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Measuring the poverty reduction potential of land in rural Mexico

  • Finan, Frederico
  • Sadoulet, Elisabeth

    ()

    (University of California, Berkeley. Dept of agricultural and resource economics and policy)

  • de Janvry, Alain

    ()

    (University of California, Berkeley. Dept of agricultural and resource economics and policy)

While access to land is back high on the policy agenda as an instrument to attack poverty, strong reservations have been expressed as to whether this strategy can indeed be effective. To help shed light on this important debate, this paper establishes the conditions under which access to land can help reduce poverty in rural communities where poverty is extensive. We use for this purpose household data gathered in 1997 by the Mexican Program for Education, Health, and Nutrition. Results show that access to even a small plot of land can raise household welfare significantly: Using non-parametric regression methods to estimate the relationship between land and welfare, we find that, for small landholders, an additional hectare of land increases welfare on average by 1.3 times the earnings of an agricultural worker. In addition, the marginal welfare value of land depends importantly on a household’s control over complementary assets and on the context where assets are used: For non-indigenous small farmers with at least primary education and access to a road, the welfare benefit of additional land is on average seven times higher than for those without these attributes.

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Paper provided by University of California at Berkeley, Department of Agricultural and Resource Economics and Policy in its series CUDARE Working Paper Series with number 983.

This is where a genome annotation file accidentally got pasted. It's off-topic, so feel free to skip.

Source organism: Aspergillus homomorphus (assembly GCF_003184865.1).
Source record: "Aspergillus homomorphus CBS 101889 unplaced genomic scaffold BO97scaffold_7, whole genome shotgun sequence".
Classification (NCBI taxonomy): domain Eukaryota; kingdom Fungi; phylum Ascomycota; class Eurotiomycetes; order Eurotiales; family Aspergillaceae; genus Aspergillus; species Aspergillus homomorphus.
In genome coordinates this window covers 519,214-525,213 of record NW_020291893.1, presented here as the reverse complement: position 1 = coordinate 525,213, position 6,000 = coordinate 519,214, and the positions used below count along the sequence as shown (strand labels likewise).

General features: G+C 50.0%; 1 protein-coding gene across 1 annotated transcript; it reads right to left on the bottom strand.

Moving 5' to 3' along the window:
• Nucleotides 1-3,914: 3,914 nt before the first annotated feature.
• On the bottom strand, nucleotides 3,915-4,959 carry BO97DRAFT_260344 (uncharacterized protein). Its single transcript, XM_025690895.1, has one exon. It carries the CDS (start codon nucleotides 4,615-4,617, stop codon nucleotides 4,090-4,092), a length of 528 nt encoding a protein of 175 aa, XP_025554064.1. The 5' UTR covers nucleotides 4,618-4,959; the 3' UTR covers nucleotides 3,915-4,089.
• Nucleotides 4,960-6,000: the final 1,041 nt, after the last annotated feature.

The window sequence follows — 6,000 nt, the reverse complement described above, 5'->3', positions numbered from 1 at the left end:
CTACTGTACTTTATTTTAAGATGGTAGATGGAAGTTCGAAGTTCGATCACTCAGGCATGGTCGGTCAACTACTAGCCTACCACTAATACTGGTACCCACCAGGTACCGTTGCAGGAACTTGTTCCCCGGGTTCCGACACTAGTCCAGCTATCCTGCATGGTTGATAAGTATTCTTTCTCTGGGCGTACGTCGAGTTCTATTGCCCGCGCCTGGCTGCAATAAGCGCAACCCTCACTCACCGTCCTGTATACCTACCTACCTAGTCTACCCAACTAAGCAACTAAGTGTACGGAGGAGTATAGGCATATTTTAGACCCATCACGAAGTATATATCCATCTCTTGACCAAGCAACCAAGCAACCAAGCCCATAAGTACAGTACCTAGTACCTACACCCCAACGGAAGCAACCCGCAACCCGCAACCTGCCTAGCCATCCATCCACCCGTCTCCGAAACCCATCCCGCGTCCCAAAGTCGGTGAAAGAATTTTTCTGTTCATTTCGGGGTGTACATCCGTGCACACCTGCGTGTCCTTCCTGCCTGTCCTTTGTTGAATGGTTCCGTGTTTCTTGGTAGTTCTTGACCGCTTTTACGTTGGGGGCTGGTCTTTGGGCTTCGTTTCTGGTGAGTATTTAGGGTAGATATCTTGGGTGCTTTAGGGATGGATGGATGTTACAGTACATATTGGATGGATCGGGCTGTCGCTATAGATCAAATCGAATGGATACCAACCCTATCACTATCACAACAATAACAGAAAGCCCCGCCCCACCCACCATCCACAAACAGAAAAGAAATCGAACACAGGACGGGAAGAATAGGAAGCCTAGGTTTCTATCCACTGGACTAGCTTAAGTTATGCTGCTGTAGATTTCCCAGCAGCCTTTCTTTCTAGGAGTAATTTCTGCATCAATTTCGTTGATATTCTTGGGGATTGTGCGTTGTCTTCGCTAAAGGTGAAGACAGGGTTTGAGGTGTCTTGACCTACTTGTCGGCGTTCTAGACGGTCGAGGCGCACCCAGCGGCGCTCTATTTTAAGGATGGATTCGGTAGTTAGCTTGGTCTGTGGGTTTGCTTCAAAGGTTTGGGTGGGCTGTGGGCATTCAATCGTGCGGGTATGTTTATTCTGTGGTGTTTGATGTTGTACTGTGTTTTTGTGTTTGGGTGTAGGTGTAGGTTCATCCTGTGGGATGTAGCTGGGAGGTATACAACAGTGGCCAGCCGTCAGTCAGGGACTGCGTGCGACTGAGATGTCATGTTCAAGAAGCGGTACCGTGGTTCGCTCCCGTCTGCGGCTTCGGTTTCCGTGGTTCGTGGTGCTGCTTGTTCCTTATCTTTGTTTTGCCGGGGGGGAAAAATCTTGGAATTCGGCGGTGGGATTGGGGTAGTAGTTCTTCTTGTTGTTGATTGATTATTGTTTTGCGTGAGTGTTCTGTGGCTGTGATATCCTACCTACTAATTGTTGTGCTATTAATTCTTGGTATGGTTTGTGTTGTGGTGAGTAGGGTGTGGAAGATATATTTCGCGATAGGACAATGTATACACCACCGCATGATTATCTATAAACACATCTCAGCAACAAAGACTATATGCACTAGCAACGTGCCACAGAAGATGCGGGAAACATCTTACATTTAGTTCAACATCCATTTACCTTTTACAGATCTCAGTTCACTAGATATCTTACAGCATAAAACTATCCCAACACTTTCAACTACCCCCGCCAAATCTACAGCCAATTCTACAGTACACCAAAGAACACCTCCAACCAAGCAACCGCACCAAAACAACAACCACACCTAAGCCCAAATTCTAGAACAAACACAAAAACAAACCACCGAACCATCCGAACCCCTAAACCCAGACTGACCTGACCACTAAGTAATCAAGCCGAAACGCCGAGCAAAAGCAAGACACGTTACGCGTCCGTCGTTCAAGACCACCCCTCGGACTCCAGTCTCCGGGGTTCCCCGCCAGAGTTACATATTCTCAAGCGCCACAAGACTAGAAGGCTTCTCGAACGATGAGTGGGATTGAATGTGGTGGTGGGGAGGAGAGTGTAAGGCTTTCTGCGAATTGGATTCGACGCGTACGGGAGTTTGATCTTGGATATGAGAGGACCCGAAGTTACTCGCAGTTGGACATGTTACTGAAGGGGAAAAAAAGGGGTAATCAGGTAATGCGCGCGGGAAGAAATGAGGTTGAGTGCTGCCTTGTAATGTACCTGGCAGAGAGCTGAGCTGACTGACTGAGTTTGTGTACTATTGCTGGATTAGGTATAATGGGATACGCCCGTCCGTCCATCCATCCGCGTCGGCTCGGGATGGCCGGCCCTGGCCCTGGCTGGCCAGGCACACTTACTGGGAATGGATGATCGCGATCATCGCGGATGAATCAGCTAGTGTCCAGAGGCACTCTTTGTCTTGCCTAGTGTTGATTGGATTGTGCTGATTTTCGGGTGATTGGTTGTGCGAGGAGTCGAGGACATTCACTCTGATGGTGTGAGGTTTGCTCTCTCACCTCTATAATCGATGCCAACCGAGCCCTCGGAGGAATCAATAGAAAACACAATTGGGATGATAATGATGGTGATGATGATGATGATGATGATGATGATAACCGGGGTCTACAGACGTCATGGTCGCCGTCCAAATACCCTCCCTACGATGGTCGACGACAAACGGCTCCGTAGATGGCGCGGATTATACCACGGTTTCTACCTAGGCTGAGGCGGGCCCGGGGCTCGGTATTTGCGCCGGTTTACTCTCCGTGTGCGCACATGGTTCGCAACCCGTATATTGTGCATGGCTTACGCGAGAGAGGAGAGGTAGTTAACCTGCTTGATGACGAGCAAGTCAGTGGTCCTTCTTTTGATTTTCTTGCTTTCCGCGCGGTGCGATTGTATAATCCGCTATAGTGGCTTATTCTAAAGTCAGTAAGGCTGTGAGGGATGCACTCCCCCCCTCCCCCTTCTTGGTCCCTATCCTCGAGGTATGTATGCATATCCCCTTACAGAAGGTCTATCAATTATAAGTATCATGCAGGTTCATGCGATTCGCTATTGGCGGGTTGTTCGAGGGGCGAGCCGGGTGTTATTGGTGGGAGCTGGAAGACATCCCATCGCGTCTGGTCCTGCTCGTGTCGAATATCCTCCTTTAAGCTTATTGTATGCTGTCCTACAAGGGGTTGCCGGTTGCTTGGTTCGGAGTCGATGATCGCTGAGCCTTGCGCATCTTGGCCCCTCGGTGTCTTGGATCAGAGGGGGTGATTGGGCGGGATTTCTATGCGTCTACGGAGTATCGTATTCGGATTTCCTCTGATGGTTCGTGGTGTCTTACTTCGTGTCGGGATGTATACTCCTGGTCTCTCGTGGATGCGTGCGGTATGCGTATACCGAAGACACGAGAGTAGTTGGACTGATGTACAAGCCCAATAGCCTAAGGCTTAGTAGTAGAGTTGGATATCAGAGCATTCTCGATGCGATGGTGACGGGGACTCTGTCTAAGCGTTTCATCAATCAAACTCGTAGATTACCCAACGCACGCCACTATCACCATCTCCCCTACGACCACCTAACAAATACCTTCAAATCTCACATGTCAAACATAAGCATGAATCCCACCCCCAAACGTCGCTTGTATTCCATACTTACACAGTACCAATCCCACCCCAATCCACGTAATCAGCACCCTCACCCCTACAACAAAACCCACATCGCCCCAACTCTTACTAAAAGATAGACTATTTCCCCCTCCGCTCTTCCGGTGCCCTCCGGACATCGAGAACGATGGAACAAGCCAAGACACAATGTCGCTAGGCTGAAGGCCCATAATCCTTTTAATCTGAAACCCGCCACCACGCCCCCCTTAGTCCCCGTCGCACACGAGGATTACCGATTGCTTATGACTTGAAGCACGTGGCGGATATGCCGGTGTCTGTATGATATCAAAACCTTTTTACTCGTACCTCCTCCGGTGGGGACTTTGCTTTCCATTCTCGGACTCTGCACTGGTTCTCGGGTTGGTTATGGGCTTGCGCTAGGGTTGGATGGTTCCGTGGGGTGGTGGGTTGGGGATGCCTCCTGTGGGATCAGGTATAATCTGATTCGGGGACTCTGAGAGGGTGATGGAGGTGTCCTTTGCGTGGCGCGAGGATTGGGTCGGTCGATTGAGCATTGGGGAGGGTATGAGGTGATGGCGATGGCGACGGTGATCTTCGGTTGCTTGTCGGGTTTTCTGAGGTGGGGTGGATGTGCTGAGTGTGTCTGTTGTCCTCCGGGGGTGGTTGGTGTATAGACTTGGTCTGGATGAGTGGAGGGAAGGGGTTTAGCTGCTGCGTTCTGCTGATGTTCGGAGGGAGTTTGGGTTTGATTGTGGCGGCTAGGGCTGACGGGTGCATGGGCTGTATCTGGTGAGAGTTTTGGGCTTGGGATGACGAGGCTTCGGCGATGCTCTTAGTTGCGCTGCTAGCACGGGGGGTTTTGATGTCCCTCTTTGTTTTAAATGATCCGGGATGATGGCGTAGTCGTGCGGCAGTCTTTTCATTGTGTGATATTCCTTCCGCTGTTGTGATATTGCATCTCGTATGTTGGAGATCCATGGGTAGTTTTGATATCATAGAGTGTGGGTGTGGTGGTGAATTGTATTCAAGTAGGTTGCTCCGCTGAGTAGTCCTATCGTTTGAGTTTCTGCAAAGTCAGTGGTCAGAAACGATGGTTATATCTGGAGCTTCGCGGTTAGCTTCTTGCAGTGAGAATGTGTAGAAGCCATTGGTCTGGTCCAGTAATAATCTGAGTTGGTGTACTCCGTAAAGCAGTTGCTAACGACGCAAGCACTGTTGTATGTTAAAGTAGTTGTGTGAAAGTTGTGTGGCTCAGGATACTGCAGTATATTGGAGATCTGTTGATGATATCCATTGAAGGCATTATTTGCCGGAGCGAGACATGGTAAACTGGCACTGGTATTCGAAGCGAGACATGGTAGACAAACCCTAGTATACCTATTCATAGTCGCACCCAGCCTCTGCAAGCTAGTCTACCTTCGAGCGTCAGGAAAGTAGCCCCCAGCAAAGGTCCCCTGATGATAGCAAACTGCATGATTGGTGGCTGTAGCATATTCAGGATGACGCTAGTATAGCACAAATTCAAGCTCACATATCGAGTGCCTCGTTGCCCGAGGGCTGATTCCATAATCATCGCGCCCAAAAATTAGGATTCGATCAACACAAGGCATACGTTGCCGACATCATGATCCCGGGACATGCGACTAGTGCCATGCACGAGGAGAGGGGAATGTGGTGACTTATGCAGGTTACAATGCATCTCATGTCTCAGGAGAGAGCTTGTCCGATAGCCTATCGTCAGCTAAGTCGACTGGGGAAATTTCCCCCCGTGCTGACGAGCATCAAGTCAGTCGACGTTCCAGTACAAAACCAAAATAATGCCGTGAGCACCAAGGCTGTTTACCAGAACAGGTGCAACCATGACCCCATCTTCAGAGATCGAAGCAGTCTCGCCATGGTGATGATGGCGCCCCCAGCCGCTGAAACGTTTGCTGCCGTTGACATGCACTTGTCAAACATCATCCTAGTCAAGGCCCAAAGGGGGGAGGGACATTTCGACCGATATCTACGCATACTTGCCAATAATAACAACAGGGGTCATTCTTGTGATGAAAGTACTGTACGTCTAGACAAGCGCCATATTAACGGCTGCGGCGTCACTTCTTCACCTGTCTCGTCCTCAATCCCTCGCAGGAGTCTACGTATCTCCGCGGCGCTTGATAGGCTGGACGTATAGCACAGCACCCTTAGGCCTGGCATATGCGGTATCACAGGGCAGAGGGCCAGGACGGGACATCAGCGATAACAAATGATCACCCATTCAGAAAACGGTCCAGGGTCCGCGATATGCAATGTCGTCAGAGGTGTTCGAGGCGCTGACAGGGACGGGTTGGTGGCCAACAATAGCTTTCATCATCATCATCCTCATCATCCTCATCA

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Length: 22 pages
Date of creation: 2002
Date of revision:
Handle: RePEc:are:cudare:983
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  1. Winters, Paul C. & de Janvry, Alain & Sadoulet, Elisabeth, 1999. "Family And Community Networks In Mexico-U.S. Migration," Working Papers 12907, University of New England, School of Economics.
  2. Carter, Michael R. & May, Julian, 1999. "Poverty, livelihood and class in rural South Africa," World Development, Elsevier, vol. 27(1), pages 1-20, January.
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  8. Cliff Attfield & Sonia R Bhalotra, 1998. "Intrahousehold Resource Allocation in Rural Pakistan: A Semi-parametric Analysis," STICERD - Development Economics Papers - From 2008 this series has been superseded by Economic Organisation and Public Policy Discussion Papers 11, Suntory and Toyota International Centres for Economics and Related Disciplines, LSE.
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  10. Jan Willem Gunning & John Hoddinott & Bill Kinsey & Trudy Owens, 1999. "Revisiting forever gained: income dynamics in the resettlement areas of Zimbabwe," CSAE Working Paper Series 1999-14, Centre for the Study of African Economies, University of Oxford.
  11. Ravallion, Martin & Sen, Binayak, 1994. "Impacts on rural poverty of land-based targeting: Further results for Bangladesh," World Development, Elsevier, vol. 22(6), pages 823-838, June.
  12. Davidson, Russell & MacKinnon, James G., 1993. "Estimation and Inference in Econometrics," OUP Catalogue, Oxford University Press, number 9780195060119.
  13. Eswaran, Mukesh & Kotwal, Ashok, 1986. "Access to Capital and Agrarian Production Organisation," Economic Journal, Royal Economic Society, vol. 96(382), pages 482-98, June.
  14. Janvry, Alain de & Sadoulet, Elisabeth, 2001. "Income Strategies Among Rural Households in Mexico: The Role of Off-farm Activities," World Development, Elsevier, vol. 29(3), pages 467-480, March.
  15. Reardon, Thomas & Berdegue, Julio & Escobar, German, 2001. "Rural Nonfarm Employment and Incomes in Latin America: Overview and Policy Implications," World Development, Elsevier, vol. 29(3), pages 395-409, March.
  16. Christiaan Grootaert & Ravi Kanbur & Gi-Taik Oh, 1997. "The dynamics of welfare gains and losses: An African case study," Journal of Development Studies, Taylor & Francis Journals, vol. 33(5), pages 635-657.
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  19. Neil McCulloch & Bob Baulch, 2000. "Simulating the impact of policy upon chronic and transitory poverty in rural Pakistan," Journal of Development Studies, Taylor & Francis Journals, vol. 36(6), pages 100-130.
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